North Korea remained silent Friday on the fate of two female American journalists who are being tried on charges that could send them to a labor camp for years.

On Thursday, North Korean state media announced that Euna Lee and Laura Ling of U.S. media company Current TV were scheduled to go on trial at 3 p.m. local time (0600 GMT). Pyongyang has yet to comment further on the trial.

The U.S. State Department says North Korea has barred observers from attending the trial.

North Korean authorities arrested Lee and Ling in March while they were working on a story near the Chinese-North Korean border.

Pyongyang charged the journalists with hostile acts and illegally entering the country. If convicted, they could face a sentence of up to 10 years in a labor camp.

Late Wednesday, before the trial began, relatives and supporters of Lee and Ling held candlelight vigils in several U.S. cities and pleaded for leniency.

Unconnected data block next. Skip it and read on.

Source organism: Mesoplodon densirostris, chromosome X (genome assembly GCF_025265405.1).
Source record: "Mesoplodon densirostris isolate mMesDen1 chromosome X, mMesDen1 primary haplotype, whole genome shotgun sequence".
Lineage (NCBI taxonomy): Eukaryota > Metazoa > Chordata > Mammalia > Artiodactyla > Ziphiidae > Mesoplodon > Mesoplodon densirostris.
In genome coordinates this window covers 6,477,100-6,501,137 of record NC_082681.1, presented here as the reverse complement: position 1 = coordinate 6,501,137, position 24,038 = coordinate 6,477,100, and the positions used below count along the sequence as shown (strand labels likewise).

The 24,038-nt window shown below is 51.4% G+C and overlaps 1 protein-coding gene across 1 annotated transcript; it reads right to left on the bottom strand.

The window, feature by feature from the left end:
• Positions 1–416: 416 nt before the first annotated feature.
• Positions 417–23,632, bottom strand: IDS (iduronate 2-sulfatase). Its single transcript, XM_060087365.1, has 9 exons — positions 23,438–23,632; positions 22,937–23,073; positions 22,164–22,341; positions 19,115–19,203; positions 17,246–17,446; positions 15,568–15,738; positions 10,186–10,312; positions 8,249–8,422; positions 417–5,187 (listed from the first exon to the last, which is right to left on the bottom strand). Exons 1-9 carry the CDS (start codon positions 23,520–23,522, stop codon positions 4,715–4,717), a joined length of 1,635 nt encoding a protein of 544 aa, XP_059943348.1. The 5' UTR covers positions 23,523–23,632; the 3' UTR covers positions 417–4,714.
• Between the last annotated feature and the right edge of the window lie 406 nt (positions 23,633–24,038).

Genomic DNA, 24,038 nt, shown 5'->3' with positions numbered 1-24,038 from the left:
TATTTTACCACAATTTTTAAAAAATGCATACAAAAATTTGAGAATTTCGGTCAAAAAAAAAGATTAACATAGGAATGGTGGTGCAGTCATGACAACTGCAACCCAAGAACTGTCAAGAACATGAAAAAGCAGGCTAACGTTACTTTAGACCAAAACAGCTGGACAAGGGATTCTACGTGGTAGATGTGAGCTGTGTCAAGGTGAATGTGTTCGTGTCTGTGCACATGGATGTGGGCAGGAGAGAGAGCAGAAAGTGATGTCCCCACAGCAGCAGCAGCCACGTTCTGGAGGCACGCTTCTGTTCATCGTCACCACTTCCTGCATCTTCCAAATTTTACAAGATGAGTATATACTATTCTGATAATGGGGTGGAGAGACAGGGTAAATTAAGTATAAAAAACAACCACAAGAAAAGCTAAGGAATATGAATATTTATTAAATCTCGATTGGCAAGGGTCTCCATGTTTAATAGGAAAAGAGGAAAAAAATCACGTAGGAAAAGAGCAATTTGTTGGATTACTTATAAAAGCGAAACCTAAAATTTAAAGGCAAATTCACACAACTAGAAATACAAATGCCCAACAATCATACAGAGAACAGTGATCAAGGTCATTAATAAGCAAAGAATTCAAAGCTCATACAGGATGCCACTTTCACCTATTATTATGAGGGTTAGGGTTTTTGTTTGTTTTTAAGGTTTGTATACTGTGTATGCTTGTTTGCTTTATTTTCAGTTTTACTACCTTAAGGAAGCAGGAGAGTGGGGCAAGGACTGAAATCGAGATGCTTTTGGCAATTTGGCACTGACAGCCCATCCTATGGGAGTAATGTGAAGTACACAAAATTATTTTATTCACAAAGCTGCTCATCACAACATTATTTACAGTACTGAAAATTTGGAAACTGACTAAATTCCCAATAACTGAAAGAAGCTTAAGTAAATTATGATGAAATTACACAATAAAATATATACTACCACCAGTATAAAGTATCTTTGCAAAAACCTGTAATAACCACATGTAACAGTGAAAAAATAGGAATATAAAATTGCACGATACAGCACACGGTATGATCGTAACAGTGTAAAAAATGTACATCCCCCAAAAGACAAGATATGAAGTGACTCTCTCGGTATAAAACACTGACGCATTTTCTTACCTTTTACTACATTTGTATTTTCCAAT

Since their arrest, political analysts have speculated that North Korea may use the pair as a diplomatic bargaining chip in disputes with the United States.

The Obama administration has dismissed the charges against the reporters as "baseless" and urged Pyongyang to release them.

The U.S. State Department is not ruling out the possibility of former Vice President Al Gore traveling to North Korea to personally negotiate for the women's release.  Gore is the founder and chairman of Current TV.

But spokesman Ian Kelly told reporters Thursday he could not go into details about Gore's possible involvement, calling it a "very, very sensitive issue."

Some information for this report was provided by AFP.